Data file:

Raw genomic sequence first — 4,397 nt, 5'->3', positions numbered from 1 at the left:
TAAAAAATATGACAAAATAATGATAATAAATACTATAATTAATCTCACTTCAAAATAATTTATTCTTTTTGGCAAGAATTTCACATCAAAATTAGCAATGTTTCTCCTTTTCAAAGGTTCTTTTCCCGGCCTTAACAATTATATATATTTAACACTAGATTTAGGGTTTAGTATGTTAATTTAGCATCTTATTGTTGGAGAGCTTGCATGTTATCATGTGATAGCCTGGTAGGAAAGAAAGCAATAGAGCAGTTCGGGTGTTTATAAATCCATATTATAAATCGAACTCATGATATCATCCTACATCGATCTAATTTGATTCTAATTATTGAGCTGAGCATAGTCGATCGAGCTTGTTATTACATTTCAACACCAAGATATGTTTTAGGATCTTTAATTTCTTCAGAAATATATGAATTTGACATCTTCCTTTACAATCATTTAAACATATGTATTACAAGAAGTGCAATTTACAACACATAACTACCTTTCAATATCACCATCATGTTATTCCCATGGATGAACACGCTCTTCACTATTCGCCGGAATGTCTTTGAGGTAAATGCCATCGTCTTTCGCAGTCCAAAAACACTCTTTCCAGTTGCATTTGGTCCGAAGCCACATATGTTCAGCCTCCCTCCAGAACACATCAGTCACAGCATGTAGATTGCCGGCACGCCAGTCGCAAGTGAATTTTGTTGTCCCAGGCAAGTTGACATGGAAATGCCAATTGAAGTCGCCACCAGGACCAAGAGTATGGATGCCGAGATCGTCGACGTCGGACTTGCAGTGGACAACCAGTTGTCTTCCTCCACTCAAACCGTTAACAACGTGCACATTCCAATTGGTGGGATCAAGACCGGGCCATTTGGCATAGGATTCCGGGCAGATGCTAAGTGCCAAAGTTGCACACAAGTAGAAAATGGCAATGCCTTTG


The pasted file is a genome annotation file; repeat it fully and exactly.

Raw genomic sequence first — 4,397 nt, 5'->3', positions numbered from 1 at the left:
TAAAAAATATGACAAAATAATGATAATAAATACTATAATTAATCTCACTTCAAAATAATTTATTCTTTTTGGCAAGAATTTCACATCAAAATTAGCAATGTTTCTCCTTTTCAAAGGTTCTTTTCCCGGCCTTAACAATTATATATATTTAACACTAGATTTAGGGTTTAGTATGTTAATTTAGCATCTTATTGTTGGAGAGCTTGCATGTTATCATGTGATAGCCTGGTAGGAAAGAAAGCAATAGAGCAGTTCGGGTGTTTATAAATCCATATTATAAATCGAACTCATGATATCATCCTACATCGATCTAATTTGATTCTAATTATTGAGCTGAGCATAGTCGATCGAGCTTGTTATTACATTTCAACACCAAGATATGTTTTAGGATCTTTAATTTCTTCAGAAATATATGAATTTGACATCTTCCTTTACAATCATTTAAACATATGTATTACAAGAAGTGCAATTTACAACACATAACTACCTTTCAATATCACCATCATGTTATTCCCATGGATGAACACGCTCTTCACTATTCGCCGGAATGTCTTTGAGGTAAATGCCATCGTCTTTCGCAGTCCAAAAACACTCTTTCCAGTTGCATTTGGTCCGAAGCCACATATGTTCAGCCTCCCTCCAGAACACATCAGTCACAGCATGTAGATTGCCGGCACGCCAGTCGCAAGTGAATTTTGTTGTCCCAGGCAAGTTGACATGGAAATGCCAATTGAAGTCGCCACCAGGACCAAGAGTATGGATGCCGAGATCGTCGACGTCGGACTTGCAGTGGACAACCAGTTGTCTTCCTCCACTCAAACCGTTAACAACGTGCACATTCCAATTGGTGGGATCAAGACCGGGCCATTTGGCATAGGATTCCGGGCAGATGCTAAGTGCCAAAGTTGCACACAAGTAGAAAATGGCAATGCCTTTG